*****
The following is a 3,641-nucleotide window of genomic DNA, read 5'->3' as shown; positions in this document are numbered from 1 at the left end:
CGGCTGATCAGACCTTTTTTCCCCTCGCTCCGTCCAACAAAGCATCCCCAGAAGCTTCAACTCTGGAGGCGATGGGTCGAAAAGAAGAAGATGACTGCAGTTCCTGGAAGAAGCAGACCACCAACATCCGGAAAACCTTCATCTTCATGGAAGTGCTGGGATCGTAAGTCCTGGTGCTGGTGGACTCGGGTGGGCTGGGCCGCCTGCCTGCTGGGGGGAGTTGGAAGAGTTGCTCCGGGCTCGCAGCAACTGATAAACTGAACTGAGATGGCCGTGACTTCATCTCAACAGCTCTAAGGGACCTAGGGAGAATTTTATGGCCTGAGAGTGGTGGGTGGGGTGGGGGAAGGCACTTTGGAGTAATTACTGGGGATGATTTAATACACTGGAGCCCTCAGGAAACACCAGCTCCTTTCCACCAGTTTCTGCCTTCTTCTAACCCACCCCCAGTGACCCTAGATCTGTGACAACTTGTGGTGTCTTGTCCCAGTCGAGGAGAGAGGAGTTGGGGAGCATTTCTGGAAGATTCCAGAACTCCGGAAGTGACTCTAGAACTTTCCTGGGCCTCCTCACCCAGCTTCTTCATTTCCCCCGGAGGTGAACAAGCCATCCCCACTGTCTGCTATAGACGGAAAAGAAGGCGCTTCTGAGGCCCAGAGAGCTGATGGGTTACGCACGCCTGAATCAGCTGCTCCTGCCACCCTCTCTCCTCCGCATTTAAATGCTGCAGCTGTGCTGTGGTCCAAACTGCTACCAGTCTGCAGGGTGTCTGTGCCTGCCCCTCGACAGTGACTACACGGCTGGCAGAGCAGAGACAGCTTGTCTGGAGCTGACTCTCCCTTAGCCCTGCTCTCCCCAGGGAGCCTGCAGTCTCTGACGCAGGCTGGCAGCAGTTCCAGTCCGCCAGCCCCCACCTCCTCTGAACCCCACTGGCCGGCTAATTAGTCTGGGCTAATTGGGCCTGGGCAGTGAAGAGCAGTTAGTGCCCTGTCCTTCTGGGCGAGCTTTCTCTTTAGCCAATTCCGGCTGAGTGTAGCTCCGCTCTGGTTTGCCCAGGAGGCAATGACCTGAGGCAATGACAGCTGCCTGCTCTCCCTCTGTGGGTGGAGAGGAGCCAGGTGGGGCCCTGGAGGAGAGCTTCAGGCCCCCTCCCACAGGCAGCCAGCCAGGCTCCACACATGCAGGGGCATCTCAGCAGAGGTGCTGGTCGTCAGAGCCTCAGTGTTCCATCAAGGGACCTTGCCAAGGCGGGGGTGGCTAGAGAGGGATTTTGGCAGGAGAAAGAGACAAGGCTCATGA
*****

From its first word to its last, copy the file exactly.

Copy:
The following is a 3,641-nucleotide window of genomic DNA, read 5'->3' as shown; positions in this document are numbered from 1 at the left end:
CGGCTGATCAGACCTTTTTTCCCCTCGCTCCGTCCAACAAAGCATCCCCAGAAGCTTCAACTCTGGAGGCGATGGGTCGAAAAGAAGAAGATGACTGCAGTTCCTGGAAGAAGCAGACCACCAACATCCGGAAAACCTTCATCTTCATGGAAGTGCTGGGATCGTAAGTCCTGGTGCTGGTGGACTCGGGTGGGCTGGGCCGCCTGCCTGCTGGGGGGAGTTGGAAGAGTTGCTCCGGGCTCGCAGCAACTGATAAACTGAACTGAGATGGCCGTGACTTCATCTCAACAGCTCTAAGGGACCTAGGGAGAATTTTATGGCCTGAGAGTGGTGGGTGGGGTGGGGGAAGGCACTTTGGAGTAATTACTGGGGATGATTTAATACACTGGAGCCCTCAGGAAACACCAGCTCCTTTCCACCAGTTTCTGCCTTCTTCTAACCCACCCCCAGTGACCCTAGATCTGTGACAACTTGTGGTGTCTTGTCCCAGTCGAGGAGAGAGGAGTTGGGGAGCATTTCTGGAAGATTCCAGAACTCCGGAAGTGACTCTAGAACTTTCCTGGGCCTCCTCACCCAGCTTCTTCATTTCCCCCGGAGGTGAACAAGCCATCCCCACTGTCTGCTATAGACGGAAAAGAAGGCGCTTCTGAGGCCCAGAGAGCTGATGGGTTACGCACGCCTGAATCAGCTGCTCCTGCCACCCTCTCTCCTCCGCATTTAAATGCTGCAGCTGTGCTGTGGTCCAAACTGCTACCAGTCTGCAGGGTGTCTGTGCCTGCCCCTCGACAGTGACTACACGGCTGGCAGAGCAGAGACAGCTTGTCTGGAGCTGACTCTCCCTTAGCCCTGCTCTCCCCAGGGAGCCTGCAGTCTCTGACGCAGGCTGGCAGCAGTTCCAGTCCGCCAGCCCCCACCTCCTCTGAACCCCACTGGCCGGCTAATTAGTCTGGGCTAATTGGGCCTGGGCAGTGAAGAGCAGTTAGTGCCCTGTCCTTCTGGGCGAGCTTTCTCTTTAGCCAATTCCGGCTGAGTGTAGCTCCGCTCTGGTTTGCCCAGGAGGCAATGACCTGAGGCAATGACAGCTGCCTGCTCTCCCTCTGTGGGTGGAGAGGAGCCAGGTGGGGCCCTGGAGGAGAGCTTCAGGCCCCCTCCCACAGGCAGCCAGCCAGGCTCCACACATGCAGGGGCATCTCAGCAGAGGTGCTGGTCGTCAGAGCCTCAGTGTTCCATCAAGGGACCTTGCCAAGGCGGGGGTGGCTAGAGAGGGATTTTGGCAGGAGAAAGAGACAAGGCTCATGA